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Worrying Numbers for Women in 10th NASS

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The 2023 general elections again, delivered low numbers for women in the National Assembly. The representation of women in the incoming Assembly is not a significant improvement from the outgoing 9th Assembly. The 10th Assembly will have women occupying 3 out of 109 seats (2.7%) in the Senate and 17 out of 360 seats in the House of Representatives (4.7%), which represents 4.2% of  the 469-member Assembly. In the 9th National Assembly, there were 8 female Senators (7.3%) and 13 female Members of the House of Representatives (3.6%), which represents 4.5% of the entire Assembly. After seven general election cycles since 1999, the number of women in the Senate has dropped to what it was at Nigeria’s return to democracy in 1999.

With current figures for the 10th National Assembly, Nigeria remains at the bottom of the list in the ranking for the number of women in  African Parliaments. The Inter-Parliamentary Union (IPC), which usually provides this information is yet to update its data on Nigeria due to the recent general elections. However, as of April 2023, the lowest ranking countries have 8.62% of women in unicameral or lower chambers of Parliament and 6.67% in upper chambers of Parlaiment, respectively. The cumulative percentage of women in the two chambers of Nigeria’s incoming 10th National Assembly is below 5%. It is also important to note that no woman was elected in 15 out of Nigeria’s 36 State Houses of Assembly following the State level general elections in March 2023.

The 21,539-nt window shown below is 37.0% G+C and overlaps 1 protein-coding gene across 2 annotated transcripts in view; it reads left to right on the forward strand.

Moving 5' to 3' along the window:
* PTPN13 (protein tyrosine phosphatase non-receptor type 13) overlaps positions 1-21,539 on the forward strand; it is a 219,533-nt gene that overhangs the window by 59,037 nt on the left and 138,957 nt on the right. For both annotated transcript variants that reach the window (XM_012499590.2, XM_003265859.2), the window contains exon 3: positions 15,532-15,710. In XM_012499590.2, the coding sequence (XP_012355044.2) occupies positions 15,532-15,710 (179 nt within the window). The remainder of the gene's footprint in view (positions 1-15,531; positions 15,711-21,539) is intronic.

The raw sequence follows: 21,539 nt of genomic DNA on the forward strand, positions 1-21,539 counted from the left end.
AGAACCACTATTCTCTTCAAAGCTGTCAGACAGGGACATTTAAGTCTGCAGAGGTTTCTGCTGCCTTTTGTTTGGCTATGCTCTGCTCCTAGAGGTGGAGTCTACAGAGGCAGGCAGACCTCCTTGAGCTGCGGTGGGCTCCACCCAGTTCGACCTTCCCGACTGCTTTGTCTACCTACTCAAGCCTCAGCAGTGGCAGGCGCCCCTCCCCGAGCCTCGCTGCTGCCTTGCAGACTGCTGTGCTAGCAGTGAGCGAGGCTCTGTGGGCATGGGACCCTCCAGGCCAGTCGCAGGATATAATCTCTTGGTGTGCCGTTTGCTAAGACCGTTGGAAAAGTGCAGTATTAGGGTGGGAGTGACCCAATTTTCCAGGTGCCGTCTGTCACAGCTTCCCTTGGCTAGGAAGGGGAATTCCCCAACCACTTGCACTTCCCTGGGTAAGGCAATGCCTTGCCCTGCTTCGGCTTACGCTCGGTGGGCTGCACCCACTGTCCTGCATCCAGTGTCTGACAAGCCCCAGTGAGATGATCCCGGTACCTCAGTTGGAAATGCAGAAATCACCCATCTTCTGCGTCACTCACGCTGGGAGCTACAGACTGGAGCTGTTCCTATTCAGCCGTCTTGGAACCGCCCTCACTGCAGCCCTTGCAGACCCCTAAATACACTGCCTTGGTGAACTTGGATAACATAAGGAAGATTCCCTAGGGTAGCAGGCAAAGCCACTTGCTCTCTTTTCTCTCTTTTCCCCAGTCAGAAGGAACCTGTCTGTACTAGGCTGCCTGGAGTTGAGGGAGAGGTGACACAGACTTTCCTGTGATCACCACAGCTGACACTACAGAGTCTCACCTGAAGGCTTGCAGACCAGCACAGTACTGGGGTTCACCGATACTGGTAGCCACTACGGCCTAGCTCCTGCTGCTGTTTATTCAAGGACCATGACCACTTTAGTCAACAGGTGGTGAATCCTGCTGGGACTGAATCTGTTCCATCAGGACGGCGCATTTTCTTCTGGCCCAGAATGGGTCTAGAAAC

Conversations to improve women’s political representation have been on the front burner of civil society advocacy but does not appear to have yielded tangible results. A novel Constitution Alteration bill to provide specific legislative seats for women at Federal and State levels did not pass in the National Assembly. However, civil society organisations (CSOs) and women’s rights campaigners are braced for renewed campaign on the matter. The groups argue that this time, the National Assembly must take action to support increase in the number of women represented in government by passing specific Constitution Alteration bills to achieve this. It is to be noted that the Temporary Special Measures bill which was debated but failed to pass in the 9th Assembly had Hon. Nkeiruka Onyejeocha as lead sponsor and more than 80 other House of Representatives Members co-sponsoring it. Policy and Legal Advocacy Centre (PLAC) had prepared the bill and is looking forward to continuing work on the bill in concert and consultation with other CSOs and women groups as the 10th National Assembly gets inaugurated.

See infographics on women’s political representation here